Archaeology, Museums, and the German-Danish Borderlands
Excavating Nations traces the history of archaeology and museums in the contested German-Danish borderlands from the emergence of antiquarianism in the early nineteenth-century to German-Danish reconciliation after the Second World War. J. Laurence Hare reveals how the border regions of Schleswig-Holstein and Sønderjylland were critical both to the emergence of professional prehistoric archaeology and to conceptions of German and Scandinavian origins.
In 1683, two empires - the Ottoman, based in Constantinople, and the Habsburg dynasty in Vienna - came face to face in the culmination of a 250-year power struggle: the Great Siege of Vienna. Within the city walls the choice of resistance over surrender to the largest army ever assembled by the Turks created an all-or-nothing scenario: every…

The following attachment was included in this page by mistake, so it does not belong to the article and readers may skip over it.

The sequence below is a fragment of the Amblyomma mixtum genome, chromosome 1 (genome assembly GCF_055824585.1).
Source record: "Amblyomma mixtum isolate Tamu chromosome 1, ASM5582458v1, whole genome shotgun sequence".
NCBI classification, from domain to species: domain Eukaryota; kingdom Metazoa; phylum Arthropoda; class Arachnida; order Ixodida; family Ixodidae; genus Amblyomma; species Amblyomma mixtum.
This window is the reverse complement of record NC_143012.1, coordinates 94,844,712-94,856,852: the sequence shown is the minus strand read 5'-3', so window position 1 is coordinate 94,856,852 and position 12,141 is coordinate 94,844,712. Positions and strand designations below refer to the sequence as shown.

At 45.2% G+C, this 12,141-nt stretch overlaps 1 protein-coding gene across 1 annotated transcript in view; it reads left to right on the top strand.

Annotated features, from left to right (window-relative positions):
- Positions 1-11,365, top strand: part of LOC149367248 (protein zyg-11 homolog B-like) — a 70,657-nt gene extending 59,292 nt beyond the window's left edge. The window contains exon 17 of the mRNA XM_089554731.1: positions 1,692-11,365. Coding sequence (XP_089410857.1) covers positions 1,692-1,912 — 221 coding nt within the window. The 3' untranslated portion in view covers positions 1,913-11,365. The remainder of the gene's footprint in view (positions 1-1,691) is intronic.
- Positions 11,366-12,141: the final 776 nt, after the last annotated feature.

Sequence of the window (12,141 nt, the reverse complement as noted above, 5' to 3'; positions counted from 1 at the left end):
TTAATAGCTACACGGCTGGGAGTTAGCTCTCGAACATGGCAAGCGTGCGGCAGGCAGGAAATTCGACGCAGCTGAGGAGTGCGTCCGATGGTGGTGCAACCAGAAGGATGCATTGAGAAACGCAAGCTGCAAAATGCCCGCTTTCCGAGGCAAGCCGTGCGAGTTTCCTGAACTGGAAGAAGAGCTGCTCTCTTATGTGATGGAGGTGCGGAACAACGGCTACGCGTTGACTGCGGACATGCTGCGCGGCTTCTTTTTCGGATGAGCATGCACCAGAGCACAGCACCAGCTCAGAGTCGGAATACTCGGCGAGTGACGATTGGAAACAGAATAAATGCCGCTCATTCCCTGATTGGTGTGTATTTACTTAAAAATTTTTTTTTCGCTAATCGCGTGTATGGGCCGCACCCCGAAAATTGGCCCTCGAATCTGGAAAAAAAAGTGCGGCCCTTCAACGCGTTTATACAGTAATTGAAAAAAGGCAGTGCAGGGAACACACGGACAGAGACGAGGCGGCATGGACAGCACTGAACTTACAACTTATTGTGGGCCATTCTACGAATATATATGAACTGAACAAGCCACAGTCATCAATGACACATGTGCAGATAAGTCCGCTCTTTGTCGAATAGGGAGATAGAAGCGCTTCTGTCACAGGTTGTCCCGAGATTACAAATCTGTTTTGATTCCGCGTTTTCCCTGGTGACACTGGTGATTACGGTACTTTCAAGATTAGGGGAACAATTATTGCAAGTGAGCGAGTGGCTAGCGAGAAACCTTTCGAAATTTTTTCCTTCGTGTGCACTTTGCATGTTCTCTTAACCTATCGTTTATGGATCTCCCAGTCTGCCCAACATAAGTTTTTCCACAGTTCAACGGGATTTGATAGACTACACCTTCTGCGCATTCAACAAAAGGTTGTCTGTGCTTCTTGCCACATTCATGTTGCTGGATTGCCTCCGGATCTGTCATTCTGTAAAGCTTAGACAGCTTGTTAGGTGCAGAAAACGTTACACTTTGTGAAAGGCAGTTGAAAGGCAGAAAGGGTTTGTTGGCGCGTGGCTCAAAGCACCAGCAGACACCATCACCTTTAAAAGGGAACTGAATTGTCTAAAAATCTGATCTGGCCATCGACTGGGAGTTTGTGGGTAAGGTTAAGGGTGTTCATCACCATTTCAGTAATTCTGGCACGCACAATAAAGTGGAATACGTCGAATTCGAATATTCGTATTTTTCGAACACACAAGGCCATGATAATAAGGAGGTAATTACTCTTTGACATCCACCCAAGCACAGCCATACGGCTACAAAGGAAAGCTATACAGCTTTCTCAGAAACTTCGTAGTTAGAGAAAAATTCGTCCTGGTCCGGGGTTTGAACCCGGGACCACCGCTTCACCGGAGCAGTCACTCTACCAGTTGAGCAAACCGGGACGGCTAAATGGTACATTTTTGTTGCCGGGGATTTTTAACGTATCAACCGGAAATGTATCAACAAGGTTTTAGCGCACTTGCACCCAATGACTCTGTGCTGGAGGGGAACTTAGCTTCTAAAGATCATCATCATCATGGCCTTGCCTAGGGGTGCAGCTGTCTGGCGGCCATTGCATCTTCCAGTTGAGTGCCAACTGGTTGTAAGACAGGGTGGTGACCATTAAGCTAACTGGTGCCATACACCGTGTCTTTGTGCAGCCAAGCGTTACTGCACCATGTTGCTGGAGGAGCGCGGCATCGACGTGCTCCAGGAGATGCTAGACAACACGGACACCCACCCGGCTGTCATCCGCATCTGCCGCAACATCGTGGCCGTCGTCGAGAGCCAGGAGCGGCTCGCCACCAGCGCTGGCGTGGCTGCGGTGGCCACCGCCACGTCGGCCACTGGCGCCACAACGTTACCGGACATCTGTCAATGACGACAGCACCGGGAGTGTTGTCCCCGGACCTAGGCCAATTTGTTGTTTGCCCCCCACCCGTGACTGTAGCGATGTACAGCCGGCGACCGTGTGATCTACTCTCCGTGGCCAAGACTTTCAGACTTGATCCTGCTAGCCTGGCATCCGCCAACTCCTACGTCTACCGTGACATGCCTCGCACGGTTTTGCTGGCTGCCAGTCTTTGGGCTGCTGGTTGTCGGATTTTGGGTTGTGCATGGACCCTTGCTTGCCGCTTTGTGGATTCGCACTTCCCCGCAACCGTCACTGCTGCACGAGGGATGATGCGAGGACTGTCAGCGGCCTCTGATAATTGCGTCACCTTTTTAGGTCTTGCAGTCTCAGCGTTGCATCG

At the center of this process, Hare argues, was a cohort of amateur antiquarians and archaeologists who collaborated across the border to investigate the ancient past but were also complicit in its appropriation for nationalist ends. Excavating Nations follows the development of this cross-border network over four generations, through the unification of Germany and two world wars. Using correspondence and site reports from museum, university, and state archives across Germany and Denmark, Hare shows how these scholars negotiated their simultaneous involvement in nation-building projects and in a transnational academic community.
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